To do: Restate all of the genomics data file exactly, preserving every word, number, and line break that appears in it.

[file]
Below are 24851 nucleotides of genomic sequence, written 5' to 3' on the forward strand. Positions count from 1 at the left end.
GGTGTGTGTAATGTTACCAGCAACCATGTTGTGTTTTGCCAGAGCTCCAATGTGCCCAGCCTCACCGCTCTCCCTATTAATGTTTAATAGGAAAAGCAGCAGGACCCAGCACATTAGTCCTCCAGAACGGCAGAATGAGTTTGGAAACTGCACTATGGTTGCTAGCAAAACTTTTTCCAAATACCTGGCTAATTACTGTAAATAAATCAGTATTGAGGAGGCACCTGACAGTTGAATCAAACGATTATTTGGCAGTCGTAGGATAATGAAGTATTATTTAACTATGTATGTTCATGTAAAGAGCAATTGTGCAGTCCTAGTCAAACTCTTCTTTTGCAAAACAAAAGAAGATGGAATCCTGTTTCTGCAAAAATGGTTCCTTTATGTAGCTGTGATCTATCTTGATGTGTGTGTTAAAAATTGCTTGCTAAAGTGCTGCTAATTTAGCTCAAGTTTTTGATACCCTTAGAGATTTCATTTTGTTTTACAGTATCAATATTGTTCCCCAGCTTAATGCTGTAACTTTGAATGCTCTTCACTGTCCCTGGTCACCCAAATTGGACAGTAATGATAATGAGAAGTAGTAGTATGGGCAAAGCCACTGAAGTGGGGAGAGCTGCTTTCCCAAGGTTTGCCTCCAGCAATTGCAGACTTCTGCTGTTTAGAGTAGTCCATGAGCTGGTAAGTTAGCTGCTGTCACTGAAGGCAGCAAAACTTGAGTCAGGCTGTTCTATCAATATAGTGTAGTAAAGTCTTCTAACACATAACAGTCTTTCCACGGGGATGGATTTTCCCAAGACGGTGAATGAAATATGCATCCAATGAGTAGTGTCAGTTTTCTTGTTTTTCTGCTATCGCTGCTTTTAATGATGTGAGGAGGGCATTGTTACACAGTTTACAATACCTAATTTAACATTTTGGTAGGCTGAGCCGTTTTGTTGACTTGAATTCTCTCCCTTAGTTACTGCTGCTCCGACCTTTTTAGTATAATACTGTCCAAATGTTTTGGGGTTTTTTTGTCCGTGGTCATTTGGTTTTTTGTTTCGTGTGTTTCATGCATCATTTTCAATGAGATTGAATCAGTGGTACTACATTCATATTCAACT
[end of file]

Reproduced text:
Below are 24851 nucleotides of genomic sequence, written 5' to 3' on the forward strand. Positions count from 1 at the left end.
GGTGTGTGTAATGTTACCAGCAACCATGTTGTGTTTTGCCAGAGCTCCAATGTGCCCAGCCTCACCGCTCTCCCTATTAATGTTTAATAGGAAAAGCAGCAGGACCCAGCACATTAGTCCTCCAGAACGGCAGAATGAGTTTGGAAACTGCACTATGGTTGCTAGCAAAACTTTTTCCAAATACCTGGCTAATTACTGTAAATAAATCAGTATTGAGGAGGCACCTGACAGTTGAATCAAACGATTATTTGGCAGTCGTAGGATAATGAAGTATTATTTAACTATGTATGTTCATGTAAAGAGCAATTGTGCAGTCCTAGTCAAACTCTTCTTTTGCAAAACAAAAGAAGATGGAATCCTGTTTCTGCAAAAATGGTTCCTTTATGTAGCTGTGATCTATCTTGATGTGTGTGTTAAAAATTGCTTGCTAAAGTGCTGCTAATTTAGCTCAAGTTTTTGATACCCTTAGAGATTTCATTTTGTTTTACAGTATCAATATTGTTCCCCAGCTTAATGCTGTAACTTTGAATGCTCTTCACTGTCCCTGGTCACCCAAATTGGACAGTAATGATAATGAGAAGTAGTAGTATGGGCAAAGCCACTGAAGTGGGGAGAGCTGCTTTCCCAAGGTTTGCCTCCAGCAATTGCAGACTTCTGCTGTTTAGAGTAGTCCATGAGCTGGTAAGTTAGCTGCTGTCACTGAAGGCAGCAAAACTTGAGTCAGGCTGTTCTATCAATATAGTGTAGTAAAGTCTTCTAACACATAACAGTCTTTCCACGGGGATGGATTTTCCCAAGACGGTGAATGAAATATGCATCCAATGAGTAGTGTCAGTTTTCTTGTTTTTCTGCTATCGCTGCTTTTAATGATGTGAGGAGGGCATTGTTACACAGTTTACAATACCTAATTTAACATTTTGGTAGGCTGAGCCGTTTTGTTGACTTGAATTCTCTCCCTTAGTTACTGCTGCTCCGACCTTTTTAGTATAATACTGTCCAAATGTTTTGGGGTTTTTTTGTCCGTGGTCATTTGGTTTTTTGTTTCGTGTGTTTCATGCATCATTTTCAATGAGATTGAATCAGTGGTACTACATTCATATTCAACT